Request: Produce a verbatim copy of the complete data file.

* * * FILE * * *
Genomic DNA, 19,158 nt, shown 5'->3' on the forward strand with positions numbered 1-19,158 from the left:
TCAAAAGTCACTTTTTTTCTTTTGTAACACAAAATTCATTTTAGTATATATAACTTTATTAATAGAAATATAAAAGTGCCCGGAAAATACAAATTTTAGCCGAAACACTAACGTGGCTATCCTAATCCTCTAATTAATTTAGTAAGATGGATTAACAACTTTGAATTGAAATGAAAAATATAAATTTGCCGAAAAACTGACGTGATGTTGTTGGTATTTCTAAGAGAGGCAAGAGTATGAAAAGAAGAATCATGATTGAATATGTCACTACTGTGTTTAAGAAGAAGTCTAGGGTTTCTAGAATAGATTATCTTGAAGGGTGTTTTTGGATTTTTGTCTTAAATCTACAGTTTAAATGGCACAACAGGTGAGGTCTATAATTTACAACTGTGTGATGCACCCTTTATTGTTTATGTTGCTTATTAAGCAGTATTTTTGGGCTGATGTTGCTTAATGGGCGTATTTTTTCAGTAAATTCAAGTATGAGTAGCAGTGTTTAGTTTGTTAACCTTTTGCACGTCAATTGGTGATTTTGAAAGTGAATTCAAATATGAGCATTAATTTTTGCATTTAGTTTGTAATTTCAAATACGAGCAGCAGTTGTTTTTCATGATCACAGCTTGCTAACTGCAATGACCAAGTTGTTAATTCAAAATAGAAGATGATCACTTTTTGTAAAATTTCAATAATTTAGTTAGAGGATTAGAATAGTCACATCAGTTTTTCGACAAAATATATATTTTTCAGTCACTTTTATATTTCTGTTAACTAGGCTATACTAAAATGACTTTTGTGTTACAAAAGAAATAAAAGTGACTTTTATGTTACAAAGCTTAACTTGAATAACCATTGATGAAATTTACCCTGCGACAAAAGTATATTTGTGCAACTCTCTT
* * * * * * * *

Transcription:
Genomic DNA, 19,158 nt, shown 5'->3' on the forward strand with positions numbered 1-19,158 from the left:
TCAAAAGTCACTTTTTTTCTTTTGTAACACAAAATTCATTTTAGTATATATAACTTTATTAATAGAAATATAAAAGTGCCCGGAAAATACAAATTTTAGCCGAAACACTAACGTGGCTATCCTAATCCTCTAATTAATTTAGTAAGATGGATTAACAACTTTGAATTGAAATGAAAAATATAAATTTGCCGAAAAACTGACGTGATGTTGTTGGTATTTCTAAGAGAGGCAAGAGTATGAAAAGAAGAATCATGATTGAATATGTCACTACTGTGTTTAAGAAGAAGTCTAGGGTTTCTAGAATAGATTATCTTGAAGGGTGTTTTTGGATTTTTGTCTTAAATCTACAGTTTAAATGGCACAACAGGTGAGGTCTATAATTTACAACTGTGTGATGCACCCTTTATTGTTTATGTTGCTTATTAAGCAGTATTTTTGGGCTGATGTTGCTTAATGGGCGTATTTTTTCAGTAAATTCAAGTATGAGTAGCAGTGTTTAGTTTGTTAACCTTTTGCACGTCAATTGGTGATTTTGAAAGTGAATTCAAATATGAGCATTAATTTTTGCATTTAGTTTGTAATTTCAAATACGAGCAGCAGTTGTTTTTCATGATCACAGCTTGCTAACTGCAATGACCAAGTTGTTAATTCAAAATAGAAGATGATCACTTTTTGTAAAATTTCAATAATTTAGTTAGAGGATTAGAATAGTCACATCAGTTTTTCGACAAAATATATATTTTTCAGTCACTTTTATATTTCTGTTAACTAGGCTATACTAAAATGACTTTTGTGTTACAAAAGAAATAAAAGTGACTTTTATGTTACAAAGCTTAACTTGAATAACCATTGATGAAATTTACCCTGCGACAAAAGTATATTTGTGCAACTCTCTT